Disaster Preparation for Horse Owners and Barn Managers
Updated August 24, 2023
September is National Preparedness Month. In that spirit, we discuss ways to prepare for a natural disaster if you own horses or manage a barn.
An emergency is an urgent situation. A disaster is an emergency that overwhelms the resources of the individual or the local community. Natural and human-caused disasters may include tornados, hurricanes, tropical storms, wildfires, flooding earthquakes, drought, etc.
Being responsible for the well-being of a horse during a disaster is more challenging than being responsible for a dog, cat, or other small pet. While emergencies and disasters may be unavoidable, how well you and your horse cope with a potentially life-threatening situation depends on how well you prepared beforehand.
Video on How to Prepare Yourself and Your Horse for a Natural Disaster
The Likelihood of Different Types of Emergencies
First, you need to know what types of situations are likely to happen where you live and prepare for those accordingly. Some disasters (like a barn fire) can happen in any area, but others (like a hurricane or tornado) usually occur in certain regions.
Create a list of the most likely natural disasters that may happen in your area. In a tornado, you might need to load your horse and trailer to a safe zone or secure everything quickly if there is no time. Your emergency plan would look different in the event of an approaching wildfire. In some instances, your horses shouldn't be evacuated via trailer and are better off being let loose in a field.
Each type of disaster requires a unique emergency or evacuation plan for you and your horse. Your local human organization, agricultural extension agent, or emergency management agency are great resources and may be able to help you with your emergency plan and explain your community’s disaster response plans.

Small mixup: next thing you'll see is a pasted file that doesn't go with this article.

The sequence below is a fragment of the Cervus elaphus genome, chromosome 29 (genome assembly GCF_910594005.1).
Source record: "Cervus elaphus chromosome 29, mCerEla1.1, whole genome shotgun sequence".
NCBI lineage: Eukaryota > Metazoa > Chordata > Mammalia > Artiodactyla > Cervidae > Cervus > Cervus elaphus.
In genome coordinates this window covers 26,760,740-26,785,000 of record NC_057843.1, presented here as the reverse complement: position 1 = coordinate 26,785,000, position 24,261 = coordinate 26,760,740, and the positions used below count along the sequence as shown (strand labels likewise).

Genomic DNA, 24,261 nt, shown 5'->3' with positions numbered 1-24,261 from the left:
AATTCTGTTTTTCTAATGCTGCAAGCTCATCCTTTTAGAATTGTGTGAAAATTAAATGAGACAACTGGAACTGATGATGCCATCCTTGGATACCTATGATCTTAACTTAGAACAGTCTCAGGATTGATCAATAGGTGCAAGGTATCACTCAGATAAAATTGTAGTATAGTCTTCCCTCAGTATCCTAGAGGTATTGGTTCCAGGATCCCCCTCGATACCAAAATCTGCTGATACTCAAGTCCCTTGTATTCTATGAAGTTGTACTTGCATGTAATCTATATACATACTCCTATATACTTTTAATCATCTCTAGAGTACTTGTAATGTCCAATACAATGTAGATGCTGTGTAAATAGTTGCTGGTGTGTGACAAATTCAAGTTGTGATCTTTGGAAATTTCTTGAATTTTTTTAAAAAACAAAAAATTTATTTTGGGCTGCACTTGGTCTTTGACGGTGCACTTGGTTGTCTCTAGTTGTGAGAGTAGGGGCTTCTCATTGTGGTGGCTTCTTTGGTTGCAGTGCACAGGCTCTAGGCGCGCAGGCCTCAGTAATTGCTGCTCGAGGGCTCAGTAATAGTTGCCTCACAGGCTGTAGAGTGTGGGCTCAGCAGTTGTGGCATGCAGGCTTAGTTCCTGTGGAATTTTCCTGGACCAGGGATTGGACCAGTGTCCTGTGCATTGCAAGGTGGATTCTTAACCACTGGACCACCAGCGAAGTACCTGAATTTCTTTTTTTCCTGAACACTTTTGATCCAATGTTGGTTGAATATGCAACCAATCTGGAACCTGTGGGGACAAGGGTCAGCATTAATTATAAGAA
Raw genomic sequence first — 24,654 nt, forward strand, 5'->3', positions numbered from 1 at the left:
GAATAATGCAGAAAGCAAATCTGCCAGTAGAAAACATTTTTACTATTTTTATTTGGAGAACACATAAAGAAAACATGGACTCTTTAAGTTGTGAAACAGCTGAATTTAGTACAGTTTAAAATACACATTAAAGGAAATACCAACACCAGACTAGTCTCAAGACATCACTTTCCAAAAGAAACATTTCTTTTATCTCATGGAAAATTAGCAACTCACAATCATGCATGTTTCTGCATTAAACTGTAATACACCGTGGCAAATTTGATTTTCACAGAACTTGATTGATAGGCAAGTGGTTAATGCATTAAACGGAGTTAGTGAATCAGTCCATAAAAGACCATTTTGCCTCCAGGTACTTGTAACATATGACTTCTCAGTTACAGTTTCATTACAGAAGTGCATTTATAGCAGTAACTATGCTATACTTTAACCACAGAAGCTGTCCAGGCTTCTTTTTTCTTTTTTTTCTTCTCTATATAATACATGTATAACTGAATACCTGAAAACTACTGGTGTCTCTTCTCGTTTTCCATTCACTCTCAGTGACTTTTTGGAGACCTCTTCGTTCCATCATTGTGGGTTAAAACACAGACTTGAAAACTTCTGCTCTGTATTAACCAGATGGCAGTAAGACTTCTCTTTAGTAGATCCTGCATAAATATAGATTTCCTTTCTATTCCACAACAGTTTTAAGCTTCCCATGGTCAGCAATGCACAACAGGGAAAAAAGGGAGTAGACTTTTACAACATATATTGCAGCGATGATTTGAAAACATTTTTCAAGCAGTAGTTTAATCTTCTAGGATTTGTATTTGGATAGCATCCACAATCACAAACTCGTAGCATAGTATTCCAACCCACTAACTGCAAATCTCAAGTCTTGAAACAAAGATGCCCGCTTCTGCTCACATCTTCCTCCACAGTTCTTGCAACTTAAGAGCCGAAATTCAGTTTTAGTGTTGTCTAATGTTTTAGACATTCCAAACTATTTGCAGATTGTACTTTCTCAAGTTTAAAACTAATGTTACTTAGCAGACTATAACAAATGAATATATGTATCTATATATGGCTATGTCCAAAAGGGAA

Getting Your Horse Ready Before Disaster Strikes
Life-threatening situations can happen at any time, and it's important to have an emergency plan in advance. Don’t wait until the last minute to evacuate your horses.
Plan for Your Horse
- If you board at or manage a facility, ensure there is a disaster plan in place that notifies owners and has step-by-step details for evacuating the horses if necessary.
- Owners can call county officials to ask if there are emergency shelters available for horses or other large animals in the area. Animal control may be another resource, depending on your area, as they could keep note of your property address for emergency assistance.
- Barn managers should have copies of the evacuation plan posted in several places such as the office, tack room, and inside the trailer. In case you’re not able to evacuate the horses yourself, having posted detailed instructions in several places will help emergency workers.
- Make sure locks on stall and barn doors are working and can easily be opened.
- Keep a halter and lead rope ready for each horse.
- Ensure you have enough water for each horse, as well as hay, grain, and medications for several days.
- Your evacuation plan is not complete without a basic equine first aid kit.
Mark Your Horse with Clear Identification
There may be situations where you are separated from your horse in emergencies, especially during tornados and barn fires where horses can be set loose.